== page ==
NotesFAQContact Us
Search Tips
Peer reviewed Peer reviewed
Direct linkDirect link
ERIC Number: EJ1005864
Record Type: Journal
Publication Date: 2012
Pages: 17
Abstractor: ERIC
Reference Count: 33
ISBN: ISBN-978-1-6239-6008-7
ISSN: ISSN-1535-0584
History's Purpose in Antebellum Textbooks
McInnis, Edward Cromwell
American Educational History Journal, v39 n1 p127-143 2012
Many scholars have argued that history education during the antebellum period in the United States supported conservative values and sought to produce close-minded citizens. History textbooks of that era, they frequently posit, cast Americans as God's chosen people and present the past in a style that reaffirms established social conventions. Ruth Elson, one of the best known advocates of this perspective, argues in "Guardians of Tradition" (1964) that textbooks used history to teach an "ideologically simple" set of morals in which the United States is the world's most righteous nation. Elson reaches this interpretation in part because she focuses almost exclusively on United States history textbooks and on readers for young children which did, in fact, try to cultivate nationalism and possessed a Whiggish historical sensibility. Thus today's scholars still view antebellum-era history education as promoting a narrative designed to foster nationalism rather than genuinely inspire independent thinking. Much less has been written on whether authors posited another element to history education. Only Nina Baym, who examined women writers with a particular focus on Elizabeth Peabody, indicates that textbook authors expressed a more complex purpose for learning history. This article reconsiders this position by revisiting the question: What values and ideals did antebellum history textbook authors seek to teach students? The author addresses this question because Elson's conclusions about what history textbooks taught do not completely align with the educational objectives of antebellum secondary schools. (Contains 3 notes.)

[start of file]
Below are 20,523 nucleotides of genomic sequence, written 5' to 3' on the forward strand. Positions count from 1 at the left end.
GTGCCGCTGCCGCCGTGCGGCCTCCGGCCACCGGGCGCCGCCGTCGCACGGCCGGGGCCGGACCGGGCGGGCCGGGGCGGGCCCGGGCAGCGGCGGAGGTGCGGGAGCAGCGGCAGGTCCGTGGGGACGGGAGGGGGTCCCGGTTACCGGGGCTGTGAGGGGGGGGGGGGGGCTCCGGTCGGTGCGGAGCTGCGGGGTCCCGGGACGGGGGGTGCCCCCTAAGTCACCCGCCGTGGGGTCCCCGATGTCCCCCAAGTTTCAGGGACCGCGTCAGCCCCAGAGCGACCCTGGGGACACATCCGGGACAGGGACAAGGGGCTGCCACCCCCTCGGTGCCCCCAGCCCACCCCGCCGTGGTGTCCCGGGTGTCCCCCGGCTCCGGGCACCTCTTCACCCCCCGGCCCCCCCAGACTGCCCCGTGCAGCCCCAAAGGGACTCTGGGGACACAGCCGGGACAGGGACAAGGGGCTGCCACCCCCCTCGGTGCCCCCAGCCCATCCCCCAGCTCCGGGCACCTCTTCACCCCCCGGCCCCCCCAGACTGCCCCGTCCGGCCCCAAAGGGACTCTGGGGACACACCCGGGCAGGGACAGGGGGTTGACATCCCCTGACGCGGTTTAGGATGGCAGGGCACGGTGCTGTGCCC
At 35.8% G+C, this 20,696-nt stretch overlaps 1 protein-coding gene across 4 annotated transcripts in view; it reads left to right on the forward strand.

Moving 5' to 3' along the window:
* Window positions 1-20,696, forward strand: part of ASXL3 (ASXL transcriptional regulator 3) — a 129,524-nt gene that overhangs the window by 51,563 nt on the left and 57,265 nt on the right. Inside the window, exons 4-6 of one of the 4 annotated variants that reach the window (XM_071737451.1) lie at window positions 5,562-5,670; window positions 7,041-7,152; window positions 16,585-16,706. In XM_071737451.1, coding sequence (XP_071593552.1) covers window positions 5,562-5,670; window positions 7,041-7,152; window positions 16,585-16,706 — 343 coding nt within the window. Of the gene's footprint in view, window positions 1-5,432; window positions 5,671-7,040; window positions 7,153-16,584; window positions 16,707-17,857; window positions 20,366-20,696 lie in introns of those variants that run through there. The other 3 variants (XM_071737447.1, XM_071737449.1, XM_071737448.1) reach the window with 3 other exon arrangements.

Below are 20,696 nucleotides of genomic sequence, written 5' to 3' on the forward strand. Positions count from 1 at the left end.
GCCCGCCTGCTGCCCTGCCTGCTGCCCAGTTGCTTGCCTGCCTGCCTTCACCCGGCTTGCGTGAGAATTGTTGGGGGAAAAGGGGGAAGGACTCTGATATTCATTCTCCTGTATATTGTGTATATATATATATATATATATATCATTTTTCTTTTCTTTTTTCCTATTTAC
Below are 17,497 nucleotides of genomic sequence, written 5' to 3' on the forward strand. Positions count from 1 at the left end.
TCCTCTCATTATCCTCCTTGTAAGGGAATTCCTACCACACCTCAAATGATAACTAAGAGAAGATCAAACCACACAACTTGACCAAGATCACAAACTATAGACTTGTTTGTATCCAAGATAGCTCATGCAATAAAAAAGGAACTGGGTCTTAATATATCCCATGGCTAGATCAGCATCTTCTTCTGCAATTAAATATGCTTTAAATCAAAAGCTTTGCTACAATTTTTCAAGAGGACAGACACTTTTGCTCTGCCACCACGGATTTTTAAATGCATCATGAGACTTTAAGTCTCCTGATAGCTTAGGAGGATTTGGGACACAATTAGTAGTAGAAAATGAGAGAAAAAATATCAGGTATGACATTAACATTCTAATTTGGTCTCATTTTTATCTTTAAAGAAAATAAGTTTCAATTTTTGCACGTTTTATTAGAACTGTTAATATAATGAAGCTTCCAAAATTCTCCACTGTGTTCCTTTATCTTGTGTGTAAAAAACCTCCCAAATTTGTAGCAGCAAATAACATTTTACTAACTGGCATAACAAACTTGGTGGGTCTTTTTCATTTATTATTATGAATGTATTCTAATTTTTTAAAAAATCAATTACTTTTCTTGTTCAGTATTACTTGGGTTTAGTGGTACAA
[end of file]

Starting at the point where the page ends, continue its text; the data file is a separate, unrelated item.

IAP - Information Age Publishing, Inc. P.O. Box 79049, Charlotte, NC 28271-7047. Tel: 704-752-9125; Fax: 704-752-9113; e-mail:; Web site:
Publication Type: Journal Articles; Reports - Descriptive
Education Level: Secondary Education
Audience: N/A
Language: English
Sponsor: N/A
Authoring Institution: N/A